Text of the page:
“The move to a decentralised system in which states can regulate clusters of the transmission and distribution systems could usher in a regime of experimentation and learning under which citizens and authorities can contrast the efficiency of markets run on cost-reflective electricity pricing with those run on inadequate and uncertain state subsidies”.
Many Nigerians in different parts of the country last week celebrated the Eid-El-fitr in darkness. This was as a result of another “national grid” collapse i.e. the shutdown of the network that transports generated electricity from remote power stations across the country. The collapse often happens because distribution companies “reject” or shed electricity load, and thus overwhelm the transmission grid’s carrying capacity.
Reacting to the national grid collapse during an interview on Arise TV’s Global Business Report, Eyo Ekpo, a former Commissioner of Market Competition & Rates at the Nigerian Electricity Regulatory Commission (NERC), has said breaking the national grid into smaller, more manageable units could be the solution to the frequent national grid collapse.
Ekpo advised the Nigerian government to decentralise the power system by giving each state the autonomy to generate and distribute electric power. He said while referring to the privitisation process that broke up Nigeria’s former electric power behemoth, the National Electric Power Authority, “The easiest thing to do at the time was to take the structure that we had, which was a national market, one single national market divided into generation sector and transmission-distribution sector which was itself further subdivided into a number of zones and that structure wasn’t changed. We just took the 11 or 12 zones that we had in the distribution sector and turned them into private companies that cover a number of states.”
Continuing, he added: “I don’t think that that one-size-fits-all national grid system still works for us. I think that what we need to begin to look at is to bring more states actively into the frame. We have to decentralise our distribution, pay more head to the actual wording of our constitution which actually empowers states to make laws for the distribution sector and for the regulation of transmission”. Eyo argued that this will lead to the development of effective electricity distribution markets across the country.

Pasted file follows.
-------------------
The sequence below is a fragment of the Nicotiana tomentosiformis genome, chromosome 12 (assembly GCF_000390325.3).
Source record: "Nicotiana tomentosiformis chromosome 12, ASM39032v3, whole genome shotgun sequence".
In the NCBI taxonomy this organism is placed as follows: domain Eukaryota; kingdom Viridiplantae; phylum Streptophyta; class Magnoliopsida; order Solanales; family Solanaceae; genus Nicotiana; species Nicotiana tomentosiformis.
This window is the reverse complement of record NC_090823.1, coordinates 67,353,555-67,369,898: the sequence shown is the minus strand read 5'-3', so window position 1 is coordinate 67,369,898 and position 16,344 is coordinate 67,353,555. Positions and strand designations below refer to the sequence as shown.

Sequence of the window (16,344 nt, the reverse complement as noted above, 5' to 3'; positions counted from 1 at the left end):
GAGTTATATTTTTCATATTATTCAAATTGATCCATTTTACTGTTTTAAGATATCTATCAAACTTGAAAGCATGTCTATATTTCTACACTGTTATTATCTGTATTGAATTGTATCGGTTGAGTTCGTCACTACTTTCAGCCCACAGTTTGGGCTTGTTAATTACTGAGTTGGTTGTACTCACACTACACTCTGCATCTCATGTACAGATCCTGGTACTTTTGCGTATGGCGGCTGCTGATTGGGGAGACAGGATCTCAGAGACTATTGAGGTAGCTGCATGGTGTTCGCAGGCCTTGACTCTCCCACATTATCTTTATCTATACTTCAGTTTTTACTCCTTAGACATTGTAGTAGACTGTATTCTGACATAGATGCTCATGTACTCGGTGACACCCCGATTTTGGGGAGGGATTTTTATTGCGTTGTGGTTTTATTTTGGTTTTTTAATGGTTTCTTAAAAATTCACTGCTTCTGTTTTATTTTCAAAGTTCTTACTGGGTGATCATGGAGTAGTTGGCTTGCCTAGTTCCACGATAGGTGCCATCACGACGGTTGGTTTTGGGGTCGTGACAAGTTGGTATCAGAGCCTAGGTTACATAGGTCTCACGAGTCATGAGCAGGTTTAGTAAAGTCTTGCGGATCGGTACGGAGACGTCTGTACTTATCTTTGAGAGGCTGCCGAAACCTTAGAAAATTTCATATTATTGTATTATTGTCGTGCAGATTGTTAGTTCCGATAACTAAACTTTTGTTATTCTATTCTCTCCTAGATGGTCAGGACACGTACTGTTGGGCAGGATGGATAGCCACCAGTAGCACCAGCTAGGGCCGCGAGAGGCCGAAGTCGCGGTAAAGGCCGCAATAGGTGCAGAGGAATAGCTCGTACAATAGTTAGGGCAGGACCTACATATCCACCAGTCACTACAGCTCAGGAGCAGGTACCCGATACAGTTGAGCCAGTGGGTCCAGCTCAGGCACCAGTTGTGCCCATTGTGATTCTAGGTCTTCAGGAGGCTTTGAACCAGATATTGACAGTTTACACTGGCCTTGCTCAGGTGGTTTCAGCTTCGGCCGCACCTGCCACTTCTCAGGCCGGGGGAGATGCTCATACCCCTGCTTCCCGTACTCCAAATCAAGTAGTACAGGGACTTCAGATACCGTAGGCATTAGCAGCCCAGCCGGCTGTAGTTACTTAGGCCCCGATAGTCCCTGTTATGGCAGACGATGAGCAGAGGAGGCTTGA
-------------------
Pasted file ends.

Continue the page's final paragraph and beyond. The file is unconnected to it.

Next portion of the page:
Keeping Technical and Financial Balance
Eyo explained that “the electricity grid is a transport pipeline that conveys electrons from generators to distributors. As you can imagine with all pipelines, any pipeline you can think of has to be kept in balance. And in this case, the balance we are talking about is an engineering balance between the voltage at which these electrons travel and their frequency on the other hand. I would add another kind of balance, which is commercial or financial balance for every electron that goes out into the market, some money equivalent to the value of that electron needs to go back in, so that that pipeline continues to run and continues to grow as population and demands grow. If either of these two balances is upset. The system will inevitably collapse.”
The former NERC Commissioner was making a cryptic reference to the poor finances of Nigeria’s electric power market. The Government has disrupted the smooth functioning of the market by preventing the move to a regime in which consumers pay tariffs that cover the cost of generating and distributing power. Firms across the value chain have thus been unable to finance acquisition of the equipment that would boost capacity and prevent grid collapses.
The move to a decentralised system in which states can regulate clusters of the transmission and distribution systems could usher in a regime of experimentation and learning under which citizens and authorities can contrast the efficiency of markets run on cost-reflective electricity pricing with those run on inadequate and uncertain state subsidies.